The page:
• US-backed Somalia commandos kill 4 al-Shabab extremists

    By: ABDI GULED, Associated Press

    Updated:
    MOGADISHU, Somalia (AP) - Somali and U.S. commandos stormed a camp for al-Shabab extremist fighters in an overnight raid, killing at least four of the fighters and rescuing dozens of child conscripts, a Somali intelligence official said Friday.

    The official, who spoke on condition of anonymity because he was not authorized to speak to the media, said special forces raided the camp in Jame'o village in Middle Shabelle region. A local commander was among those killed, he said.

    A second official confirmed the raid, which was carried out with the support of helicopters that later evacuated the young recruits.

    Human Rights Watch earlier in the week accused al-Shabab of the forced recruitment of hundreds of children in recent months. The recruitment of children is a long-standing practice of the al-Qaida-linked group which faces growing military pressure across south and central Somalia.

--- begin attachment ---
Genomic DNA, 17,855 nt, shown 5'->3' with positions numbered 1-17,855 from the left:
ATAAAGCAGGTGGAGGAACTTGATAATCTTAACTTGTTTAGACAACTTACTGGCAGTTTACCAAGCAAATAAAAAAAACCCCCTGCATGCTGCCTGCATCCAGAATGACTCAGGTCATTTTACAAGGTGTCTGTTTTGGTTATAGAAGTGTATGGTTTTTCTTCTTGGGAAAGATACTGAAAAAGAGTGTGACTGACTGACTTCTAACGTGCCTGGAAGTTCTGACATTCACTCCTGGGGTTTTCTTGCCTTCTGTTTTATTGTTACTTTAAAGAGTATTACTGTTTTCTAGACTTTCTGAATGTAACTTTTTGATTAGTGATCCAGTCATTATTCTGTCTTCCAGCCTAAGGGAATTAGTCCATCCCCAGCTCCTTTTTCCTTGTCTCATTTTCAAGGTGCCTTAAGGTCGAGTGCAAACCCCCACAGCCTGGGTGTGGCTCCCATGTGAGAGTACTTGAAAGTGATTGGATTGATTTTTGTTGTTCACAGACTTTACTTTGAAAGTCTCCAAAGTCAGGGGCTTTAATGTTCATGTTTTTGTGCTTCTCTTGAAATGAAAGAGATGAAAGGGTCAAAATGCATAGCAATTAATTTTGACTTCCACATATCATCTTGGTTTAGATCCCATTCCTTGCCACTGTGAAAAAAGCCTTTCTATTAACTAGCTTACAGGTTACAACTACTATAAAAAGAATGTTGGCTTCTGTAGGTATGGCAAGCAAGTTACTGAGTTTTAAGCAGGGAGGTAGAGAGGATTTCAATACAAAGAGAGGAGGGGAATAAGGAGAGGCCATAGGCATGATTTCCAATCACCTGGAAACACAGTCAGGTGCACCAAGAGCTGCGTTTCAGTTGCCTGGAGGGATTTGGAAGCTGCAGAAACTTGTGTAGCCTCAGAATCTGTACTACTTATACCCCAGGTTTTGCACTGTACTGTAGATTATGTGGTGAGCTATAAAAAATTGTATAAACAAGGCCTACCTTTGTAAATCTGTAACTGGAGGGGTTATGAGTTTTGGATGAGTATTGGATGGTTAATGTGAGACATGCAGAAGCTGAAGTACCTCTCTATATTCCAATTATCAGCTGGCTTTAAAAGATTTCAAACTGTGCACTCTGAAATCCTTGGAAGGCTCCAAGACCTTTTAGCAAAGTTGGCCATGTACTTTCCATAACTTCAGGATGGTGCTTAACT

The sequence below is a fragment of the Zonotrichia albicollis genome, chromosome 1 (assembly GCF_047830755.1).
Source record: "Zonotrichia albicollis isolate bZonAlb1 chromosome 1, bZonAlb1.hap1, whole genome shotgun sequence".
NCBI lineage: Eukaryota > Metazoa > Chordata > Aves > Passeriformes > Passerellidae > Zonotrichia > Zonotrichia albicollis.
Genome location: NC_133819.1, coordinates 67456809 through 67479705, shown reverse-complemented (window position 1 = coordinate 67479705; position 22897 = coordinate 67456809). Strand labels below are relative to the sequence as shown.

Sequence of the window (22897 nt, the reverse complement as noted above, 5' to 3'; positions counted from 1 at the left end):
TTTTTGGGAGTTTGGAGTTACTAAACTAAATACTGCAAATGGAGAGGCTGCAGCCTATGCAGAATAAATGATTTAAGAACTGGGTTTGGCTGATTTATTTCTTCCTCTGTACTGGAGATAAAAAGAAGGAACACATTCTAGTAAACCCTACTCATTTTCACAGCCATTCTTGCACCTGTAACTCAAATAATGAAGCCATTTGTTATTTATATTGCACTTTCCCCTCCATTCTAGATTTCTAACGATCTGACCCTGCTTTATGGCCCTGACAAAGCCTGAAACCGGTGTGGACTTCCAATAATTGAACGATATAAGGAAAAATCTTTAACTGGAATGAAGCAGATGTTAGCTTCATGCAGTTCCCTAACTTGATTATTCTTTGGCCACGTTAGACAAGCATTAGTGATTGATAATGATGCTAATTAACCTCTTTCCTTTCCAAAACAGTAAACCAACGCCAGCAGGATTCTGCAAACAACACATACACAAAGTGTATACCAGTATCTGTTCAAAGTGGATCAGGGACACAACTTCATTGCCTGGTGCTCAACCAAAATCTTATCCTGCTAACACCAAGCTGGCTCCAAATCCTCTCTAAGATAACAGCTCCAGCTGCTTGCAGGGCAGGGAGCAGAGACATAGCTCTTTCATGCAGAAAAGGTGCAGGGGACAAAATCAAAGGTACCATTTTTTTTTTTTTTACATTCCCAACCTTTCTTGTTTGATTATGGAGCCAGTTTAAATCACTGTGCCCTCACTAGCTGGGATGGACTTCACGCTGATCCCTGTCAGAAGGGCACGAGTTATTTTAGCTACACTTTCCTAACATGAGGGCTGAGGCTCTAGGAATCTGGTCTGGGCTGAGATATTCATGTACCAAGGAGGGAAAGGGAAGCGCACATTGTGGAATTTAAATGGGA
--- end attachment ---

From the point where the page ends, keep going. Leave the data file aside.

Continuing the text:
Thirty boys were rescued in the overnight raid, Somalia's information minister, Abdirahman Omar Osman, told The Associated Press.

    "Al-Shabab bas once again demonstrated their barbarity and their complete disregard for human rights," the minister said. "The group uses these indoctrination camps to brainwash young men and force them to conduct attacks and suicide bombings." He said Somalia's military was making "significant progress" in retaking territory from the extremist group.

    Also on Friday, the U.S. military said it had carried out an airstrike in Somalia that killed four members of the al-Shabab extremist group.

    A statement from the U.S. Africa Command said the strike was carried out Thursday about 50 kilometers (31 miles) northwest of the port city of Kismayo. The statement said no civilians were killed.

    The U.S. military carried out more than 30 drone strikes last year in the long-chaotic Horn of Africa nation after President Donald Trump approved expanded military efforts against al-Shabab.

    The extremist group was blamed for the October truck bombing in Somalia's capital, Mogadishu, that killed 512 people. Thursday's U.S. airstrike was the first since one early this month that killed two al-Shabab extremists and destroyed a vehicle carrying explosives, "preventing it from being used against the people in Mogadishu."

    Last year, Somalia's Somali-American president vowed that his government would drive the extremist group out of the country.

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